Long Distance Running: A Sign of Desirable Genes - European Medical Journal

Long Distance Running: A Sign of Desirable Genes

2 Mins
Reproductive Health

REPRODUCTIVE potential could be higher in those proficient at long distance running, research suggests. Pre-birth levels of testosterone have already shown several beneficial advantages for men, such as increased sex drive, sperm count, cardiovascular efficacy, and spatial awareness. Research now suggests that those exposed to higher levels of testosterone in the womb are also better at distance running.

In order to test this theory, researchers analysed 542 runners participating at the Robin Hood half marathon, Nottingham, UK, by photocopying their hands and recording their running times and other factors just after runners crossed the line; they used a digit ratio, which showed that those exposed to more prenatal testosterone had a longer ring finger (4th digit) than index finger (2nd digit). Results showed that the 10% of men with the most masculine digit ratios were on average 11 minutes and 59 seconds faster than the 10% with the least masculine digit ratios. This correlation was also found in women, but was more pronounced in men, suggesting stronger evolutionary selection in men for running ability.

Dr Danny Longman, lead author, Department of Archaeology and Anthropology, University of Cambridge, Cambridge, UK, explained that prenatal testosterone exposure has very little influence on running ability; however, their unparalleled sample size of over 500 subjects enabled researchers to gather conclusive evidence. “This may sound crazy, but when a hunter is relatively fit the amount of energy they expend is actually tiny compared to the energy benefits of an antelope-sized animal, for example. Before the domestication of dogs, persistence hunting may have been one of the more efficient forms of hunting, and as a consequence may have shaped human evolution,” said Dr Longman. Dr Longman added: “The observation that endurance running ability is connected to reproductive potential in men suggests that women in our hunter-gatherer past were able to observe running as a signal for a good breeding partner.”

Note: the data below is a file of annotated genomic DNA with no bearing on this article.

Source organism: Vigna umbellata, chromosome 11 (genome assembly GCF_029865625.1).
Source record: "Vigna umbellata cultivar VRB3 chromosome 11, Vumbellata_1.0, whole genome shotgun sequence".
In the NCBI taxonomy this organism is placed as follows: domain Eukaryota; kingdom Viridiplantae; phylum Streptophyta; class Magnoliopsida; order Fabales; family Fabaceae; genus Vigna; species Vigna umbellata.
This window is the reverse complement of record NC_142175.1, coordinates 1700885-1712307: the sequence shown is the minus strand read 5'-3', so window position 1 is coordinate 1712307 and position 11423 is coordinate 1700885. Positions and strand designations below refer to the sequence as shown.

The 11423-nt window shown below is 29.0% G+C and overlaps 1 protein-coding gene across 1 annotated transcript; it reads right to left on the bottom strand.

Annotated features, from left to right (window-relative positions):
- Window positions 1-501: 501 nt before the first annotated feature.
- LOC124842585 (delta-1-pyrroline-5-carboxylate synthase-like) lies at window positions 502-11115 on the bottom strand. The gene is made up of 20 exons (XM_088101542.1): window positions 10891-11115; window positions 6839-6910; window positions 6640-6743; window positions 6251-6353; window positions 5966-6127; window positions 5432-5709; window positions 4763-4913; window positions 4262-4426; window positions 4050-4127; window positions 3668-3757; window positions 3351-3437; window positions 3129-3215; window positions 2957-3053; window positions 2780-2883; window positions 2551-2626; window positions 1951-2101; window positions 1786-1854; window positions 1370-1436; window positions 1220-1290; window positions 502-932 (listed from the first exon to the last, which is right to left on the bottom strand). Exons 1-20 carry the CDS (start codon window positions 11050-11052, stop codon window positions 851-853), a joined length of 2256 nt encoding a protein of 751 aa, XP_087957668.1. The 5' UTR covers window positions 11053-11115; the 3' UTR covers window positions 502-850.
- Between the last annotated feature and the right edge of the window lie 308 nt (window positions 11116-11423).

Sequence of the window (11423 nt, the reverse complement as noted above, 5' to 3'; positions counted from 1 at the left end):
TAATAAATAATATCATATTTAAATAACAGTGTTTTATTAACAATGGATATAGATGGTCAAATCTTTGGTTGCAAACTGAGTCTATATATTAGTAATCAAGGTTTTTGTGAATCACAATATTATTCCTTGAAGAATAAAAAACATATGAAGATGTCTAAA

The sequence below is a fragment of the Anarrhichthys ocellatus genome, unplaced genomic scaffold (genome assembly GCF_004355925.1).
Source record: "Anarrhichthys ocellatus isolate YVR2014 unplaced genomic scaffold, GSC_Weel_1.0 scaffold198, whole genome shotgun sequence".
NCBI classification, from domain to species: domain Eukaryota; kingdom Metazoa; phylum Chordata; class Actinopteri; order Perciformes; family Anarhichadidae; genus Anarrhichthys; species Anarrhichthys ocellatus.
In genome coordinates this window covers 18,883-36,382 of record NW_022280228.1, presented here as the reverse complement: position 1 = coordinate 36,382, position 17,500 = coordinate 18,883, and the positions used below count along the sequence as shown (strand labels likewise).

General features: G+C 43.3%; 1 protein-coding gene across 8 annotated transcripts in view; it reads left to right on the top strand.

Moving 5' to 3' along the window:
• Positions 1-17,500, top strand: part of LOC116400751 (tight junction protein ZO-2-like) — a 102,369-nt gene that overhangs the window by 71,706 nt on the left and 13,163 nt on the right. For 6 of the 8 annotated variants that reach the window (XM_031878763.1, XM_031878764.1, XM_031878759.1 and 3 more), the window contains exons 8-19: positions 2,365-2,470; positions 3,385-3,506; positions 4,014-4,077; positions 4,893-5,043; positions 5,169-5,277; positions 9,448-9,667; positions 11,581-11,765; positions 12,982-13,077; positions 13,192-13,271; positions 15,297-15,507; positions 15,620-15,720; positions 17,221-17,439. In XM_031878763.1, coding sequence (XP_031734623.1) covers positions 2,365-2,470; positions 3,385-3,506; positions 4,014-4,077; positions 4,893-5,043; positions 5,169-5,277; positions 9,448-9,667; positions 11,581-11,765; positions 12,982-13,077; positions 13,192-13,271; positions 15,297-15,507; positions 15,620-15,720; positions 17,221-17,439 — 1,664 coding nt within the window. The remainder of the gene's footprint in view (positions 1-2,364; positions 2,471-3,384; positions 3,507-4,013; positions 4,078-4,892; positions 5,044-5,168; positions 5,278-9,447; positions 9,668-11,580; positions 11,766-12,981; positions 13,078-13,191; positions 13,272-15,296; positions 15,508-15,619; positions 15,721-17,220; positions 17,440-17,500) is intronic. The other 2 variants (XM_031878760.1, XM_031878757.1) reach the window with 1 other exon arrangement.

Long distance running may have been a positive signal of desirable male genetics, as men able to run such distances would have made better family providers; the athleticism needed to acquire food would also be a desirable trait to pass on to future generations.

Alex Watt

(Image: freeimages.com)

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